Summary: Jesus never liked bullies - still doesn’t either. Today we get a look at how Jesus dealt with the religious bullies of His time, the very people who would soon be His worst enemies.

Have you ever heard somebody let somebody else “have it” and feel a sense of glee over it? Ever seen someone let a bully “have it” and felt a sense of awed relief that bordered on giddiness?

I can remember an incident back in my early youth when a bully who had been picking on a friend of mine and me for what seemed like forever finally got his comeuppance…and it delighted me more than if I had gotten the Roy Rogers matching six-shooters for Christmas that I had wanted for like forever.

In the text we are studying today, Jesus has just done to the Pharisees what was done to that bully so long ago in my own life – He has publicly put them to shame. He has done this because they are bullies. They are guilty of misappropriation and misapplication of the Law of God and for weighing down God’s children with burdens they themselves won’t lift a finger to help them carry, then for harshly judging those very same people for their inability to carry that burden.

Jesus has just chastised them in front of crowds of the common people for distorting the Law of God and writing their own laws, then foisting them on the people they were supposed to lead in love.

When Jesus turned away from the Pharisees who had come with a plan to disparage Him in front of the crowds, He speaks directly to the crowd and in full hearing of the Pharisees. And the people cannot help but feel a bit delighted.

The Pharisees were respected, but they were feared, also. A ruling by the Pharisees against a person could get them expelled from the synagogue. Re member the significance of that? The Jews were not allowed to conduct business or to have anything else to do with one who had been expelled from the synagogue.

Have you ever been on the receiving end of a much-deserved, public lesson in humility? I assure you; I have. It is the most uncomfortable feeling in the world! How about you? Perhaps that shows the tendency in our hearts toward being Pharisees ourselves, hm? Something to think about.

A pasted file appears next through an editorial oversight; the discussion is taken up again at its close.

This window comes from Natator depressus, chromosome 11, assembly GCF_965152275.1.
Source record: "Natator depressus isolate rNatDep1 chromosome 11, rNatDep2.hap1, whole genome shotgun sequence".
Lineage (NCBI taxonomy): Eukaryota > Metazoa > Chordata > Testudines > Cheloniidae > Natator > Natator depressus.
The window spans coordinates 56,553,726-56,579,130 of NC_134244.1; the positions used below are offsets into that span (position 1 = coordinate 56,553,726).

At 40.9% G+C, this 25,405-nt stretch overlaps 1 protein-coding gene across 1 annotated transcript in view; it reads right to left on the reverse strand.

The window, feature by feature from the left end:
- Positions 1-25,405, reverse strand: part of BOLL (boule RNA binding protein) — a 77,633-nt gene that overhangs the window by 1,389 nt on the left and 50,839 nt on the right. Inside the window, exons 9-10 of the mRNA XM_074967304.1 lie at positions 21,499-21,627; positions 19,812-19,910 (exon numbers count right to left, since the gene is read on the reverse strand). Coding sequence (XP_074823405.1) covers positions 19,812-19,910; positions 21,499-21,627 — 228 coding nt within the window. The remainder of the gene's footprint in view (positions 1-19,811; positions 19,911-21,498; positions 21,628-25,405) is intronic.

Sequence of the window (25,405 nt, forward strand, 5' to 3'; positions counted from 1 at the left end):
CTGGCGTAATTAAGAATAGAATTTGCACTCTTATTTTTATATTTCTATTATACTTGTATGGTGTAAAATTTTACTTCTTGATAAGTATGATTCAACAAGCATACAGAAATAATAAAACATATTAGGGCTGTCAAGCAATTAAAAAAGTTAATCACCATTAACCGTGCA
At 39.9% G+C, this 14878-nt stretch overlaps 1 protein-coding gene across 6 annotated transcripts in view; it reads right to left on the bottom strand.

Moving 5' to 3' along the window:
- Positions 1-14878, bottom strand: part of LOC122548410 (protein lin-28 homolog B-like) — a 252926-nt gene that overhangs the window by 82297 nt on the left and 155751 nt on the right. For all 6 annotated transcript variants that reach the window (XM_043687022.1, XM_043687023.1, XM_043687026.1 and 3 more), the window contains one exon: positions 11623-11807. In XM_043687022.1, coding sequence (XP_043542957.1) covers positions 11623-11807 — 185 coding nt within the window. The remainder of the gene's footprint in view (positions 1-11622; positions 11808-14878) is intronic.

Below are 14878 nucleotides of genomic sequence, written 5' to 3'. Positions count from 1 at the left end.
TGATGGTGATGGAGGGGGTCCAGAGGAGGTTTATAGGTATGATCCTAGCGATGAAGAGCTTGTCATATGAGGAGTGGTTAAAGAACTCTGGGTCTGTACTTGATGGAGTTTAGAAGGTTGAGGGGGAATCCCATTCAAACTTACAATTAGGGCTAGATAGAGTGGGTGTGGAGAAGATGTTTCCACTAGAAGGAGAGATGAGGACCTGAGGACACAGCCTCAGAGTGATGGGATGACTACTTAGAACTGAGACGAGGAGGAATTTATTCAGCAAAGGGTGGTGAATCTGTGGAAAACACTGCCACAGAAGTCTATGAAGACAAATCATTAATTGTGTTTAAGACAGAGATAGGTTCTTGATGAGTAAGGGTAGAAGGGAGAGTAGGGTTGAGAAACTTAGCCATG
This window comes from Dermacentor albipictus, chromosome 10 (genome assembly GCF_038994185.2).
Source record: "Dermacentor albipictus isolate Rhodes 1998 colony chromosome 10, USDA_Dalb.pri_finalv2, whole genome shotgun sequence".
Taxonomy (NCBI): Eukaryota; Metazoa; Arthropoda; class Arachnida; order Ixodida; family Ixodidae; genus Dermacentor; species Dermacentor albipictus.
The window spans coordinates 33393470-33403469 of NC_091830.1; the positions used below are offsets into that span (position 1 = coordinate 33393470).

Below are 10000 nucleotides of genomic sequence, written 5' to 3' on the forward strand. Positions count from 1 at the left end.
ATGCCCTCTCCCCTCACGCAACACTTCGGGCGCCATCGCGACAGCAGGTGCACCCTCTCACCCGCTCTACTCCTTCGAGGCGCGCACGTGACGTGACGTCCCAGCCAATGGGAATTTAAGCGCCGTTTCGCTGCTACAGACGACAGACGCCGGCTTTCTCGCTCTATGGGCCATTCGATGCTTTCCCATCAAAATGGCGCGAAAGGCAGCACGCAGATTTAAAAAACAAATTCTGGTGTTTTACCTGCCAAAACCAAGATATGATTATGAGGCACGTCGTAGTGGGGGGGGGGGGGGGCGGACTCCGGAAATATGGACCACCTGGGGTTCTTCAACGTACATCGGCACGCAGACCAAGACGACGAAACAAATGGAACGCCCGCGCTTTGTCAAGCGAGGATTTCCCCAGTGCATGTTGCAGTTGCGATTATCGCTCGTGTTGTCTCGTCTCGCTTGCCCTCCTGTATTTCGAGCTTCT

At any rate, Jesus turns to the multitude – which we learned before means a very great number of people, probably in the thousands – and talks about the Pharisees, yet indirectly. His intention is not to talk about them, per se, it just happens by proxy.

What He is addressing, really, is the error in their reasoning and their understanding about why God had given the regulations about cleanliness and purity in the first place. To the Pharisees, the externals were the issue. To God – to Jesus – it was the internals that were the issue. The externals were merely the sign of what was going on inside of a person.

This is, of course, where we can so easily get confused, too. The problem with the Pharisees is that they, being the studious students of the Law that they were, should have known better. Just as we, as serious students and disciples of Jesus Christ and His teachings, should know better. Yet, we so often do not.

The externals are so much easier to judge, are they not? Go back with me, if you will, to a passage that we have looked at before. We find it in 1 Samuel 16:7: “But the LORD said to Samuel, ‘Do not look at his appearance or at the height of his stature, because I have rejected him; for God sees not as man sees, for man looks at the outward appearance, but the LORD looks at the heart.’"

The context of this is when God sends the prophet Samuel to the house of Jesse in Bethlehem to anoint the one who would be the next king of Israel after Saul was gone. Samuel looks at the very strong and handsome eldest son of Jesse and thinks to himself, “Surely the Lord’s anointed is before Him (verse 6).”

By all outward appearances, Eliab was the perfect choice. Samuel, God’s prophet and the one man in the country who would be most likely to know the mind and heart of God, was far from it at this point.

In our passage today, Jesus brings this message home in a deeper and more personal way. He publicly castigates the Pharisees, then turns to the people around Him and says, in essence, “What you put into your mouth isn’t what matters. This is what really matters – what comes out of your mouth.” He explains this a little later, but He gives a very clear summary of which perspective is right from God’s point of view.

This is a clear and direct contradiction of a great deal of the lifestyle and teaching of the Pharisees. They had to be beside themselves.

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